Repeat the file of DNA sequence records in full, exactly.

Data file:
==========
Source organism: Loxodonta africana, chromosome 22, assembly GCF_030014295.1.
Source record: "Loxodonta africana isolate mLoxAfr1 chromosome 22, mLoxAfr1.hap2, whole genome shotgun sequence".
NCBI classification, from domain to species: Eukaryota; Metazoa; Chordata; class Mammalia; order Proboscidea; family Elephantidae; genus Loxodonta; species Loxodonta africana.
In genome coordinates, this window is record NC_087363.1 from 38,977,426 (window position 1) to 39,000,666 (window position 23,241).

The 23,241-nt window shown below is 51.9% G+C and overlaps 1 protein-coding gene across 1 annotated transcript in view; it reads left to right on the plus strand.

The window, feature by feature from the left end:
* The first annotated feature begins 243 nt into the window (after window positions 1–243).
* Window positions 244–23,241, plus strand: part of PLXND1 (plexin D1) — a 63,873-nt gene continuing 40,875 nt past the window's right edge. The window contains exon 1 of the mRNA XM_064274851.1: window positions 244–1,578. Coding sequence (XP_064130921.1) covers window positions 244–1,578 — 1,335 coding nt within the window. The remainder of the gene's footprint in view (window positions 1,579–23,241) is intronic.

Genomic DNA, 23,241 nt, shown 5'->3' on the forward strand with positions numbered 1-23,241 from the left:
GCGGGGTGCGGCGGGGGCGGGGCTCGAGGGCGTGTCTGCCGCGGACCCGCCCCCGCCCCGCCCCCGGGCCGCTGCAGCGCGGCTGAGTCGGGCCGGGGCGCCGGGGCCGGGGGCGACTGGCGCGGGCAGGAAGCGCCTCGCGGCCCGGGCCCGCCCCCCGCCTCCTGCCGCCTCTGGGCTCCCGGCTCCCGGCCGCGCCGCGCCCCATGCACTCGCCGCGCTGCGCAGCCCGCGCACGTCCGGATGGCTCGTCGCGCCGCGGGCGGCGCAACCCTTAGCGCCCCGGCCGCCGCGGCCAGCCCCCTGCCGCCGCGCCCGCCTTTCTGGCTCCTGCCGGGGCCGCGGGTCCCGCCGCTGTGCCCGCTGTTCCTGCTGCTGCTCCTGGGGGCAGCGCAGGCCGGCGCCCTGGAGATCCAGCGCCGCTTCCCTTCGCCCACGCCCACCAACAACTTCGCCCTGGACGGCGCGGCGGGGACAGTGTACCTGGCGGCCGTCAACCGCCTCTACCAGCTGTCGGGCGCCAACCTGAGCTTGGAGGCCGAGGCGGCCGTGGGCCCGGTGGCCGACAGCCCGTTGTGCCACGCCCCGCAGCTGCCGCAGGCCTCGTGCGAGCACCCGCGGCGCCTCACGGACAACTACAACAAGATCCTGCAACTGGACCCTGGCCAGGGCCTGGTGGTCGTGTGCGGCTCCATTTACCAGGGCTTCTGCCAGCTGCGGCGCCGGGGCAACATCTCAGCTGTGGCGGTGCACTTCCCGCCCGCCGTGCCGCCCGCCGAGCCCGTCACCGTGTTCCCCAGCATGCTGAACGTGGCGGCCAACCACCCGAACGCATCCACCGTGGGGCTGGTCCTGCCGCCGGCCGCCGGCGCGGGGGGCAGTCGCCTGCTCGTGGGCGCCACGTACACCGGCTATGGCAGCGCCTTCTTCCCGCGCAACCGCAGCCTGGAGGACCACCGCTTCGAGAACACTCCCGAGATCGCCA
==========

Source organism: Loxodonta africana, chromosome 22, assembly GCF_030014295.1.
Source record: "Loxodonta africana isolate mLoxAfr1 chromosome 22, mLoxAfr1.hap2, whole genome shotgun sequence".
NCBI classification, from domain to species: Eukaryota; Metazoa; Chordata; class Mammalia; order Proboscidea; family Elephantidae; genus Loxodonta; species Loxodonta africana.
In genome coordinates, this window is record NC_087363.1 from 38,977,426 (window position 1) to 39,000,666 (window position 23,241).

The 23,241-nt window shown below is 51.9% G+C and overlaps 1 protein-coding gene across 1 annotated transcript in view; it reads left to right on the plus strand.

The window, feature by feature from the left end:
* The first annotated feature begins 243 nt into the window (after window positions 1–243).
* Window positions 244–23,241, plus strand: part of PLXND1 (plexin D1) — a 63,873-nt gene continuing 40,875 nt past the window's right edge. The window contains exon 1 of the mRNA XM_064274851.1: window positions 244–1,578. Coding sequence (XP_064130921.1) covers window positions 244–1,578 — 1,335 coding nt within the window. The remainder of the gene's footprint in view (window positions 1,579–23,241) is intronic.

Genomic DNA, 23,241 nt, shown 5'->3' on the forward strand with positions numbered 1-23,241 from the left:
GCGGGGTGCGGCGGGGGCGGGGCTCGAGGGCGTGTCTGCCGCGGACCCGCCCCCGCCCCGCCCCCGGGCCGCTGCAGCGCGGCTGAGTCGGGCCGGGGCGCCGGGGCCGGGGGCGACTGGCGCGGGCAGGAAGCGCCTCGCGGCCCGGGCCCGCCCCCCGCCTCCTGCCGCCTCTGGGCTCCCGGCTCCCGGCCGCGCCGCGCCCCATGCACTCGCCGCGCTGCGCAGCCCGCGCACGTCCGGATGGCTCGTCGCGCCGCGGGCGGCGCAACCCTTAGCGCCCCGGCCGCCGCGGCCAGCCCCCTGCCGCCGCGCCCGCCTTTCTGGCTCCTGCCGGGGCCGCGGGTCCCGCCGCTGTGCCCGCTGTTCCTGCTGCTGCTCCTGGGGGCAGCGCAGGCCGGCGCCCTGGAGATCCAGCGCCGCTTCCCTTCGCCCACGCCCACCAACAACTTCGCCCTGGACGGCGCGGCGGGGACAGTGTACCTGGCGGCCGTCAACCGCCTCTACCAGCTGTCGGGCGCCAACCTGAGCTTGGAGGCCGAGGCGGCCGTGGGCCCGGTGGCCGACAGCCCGTTGTGCCACGCCCCGCAGCTGCCGCAGGCCTCGTGCGAGCACCCGCGGCGCCTCACGGACAACTACAACAAGATCCTGCAACTGGACCCTGGCCAGGGCCTGGTGGTCGTGTGCGGCTCCATTTACCAGGGCTTCTGCCAGCTGCGGCGCCGGGGCAACATCTCAGCTGTGGCGGTGCACTTCCCGCCCGCCGTGCCGCCCGCCGAGCCCGTCACCGTGTTCCCCAGCATGCTGAACGTGGCGGCCAACCACCCGAACGCATCCACCGTGGGGCTGGTCCTGCCGCCGGCCGCCGGCGCGGGGGGCAGTCGCCTGCTCGTGGGCGCCACGTACACCGGCTATGGCAGCGCCTTCTTCCCGCGCAACCGCAGCCTGGAGGACCACCGCTTCGAGAACACTCCCGAGATCGCCA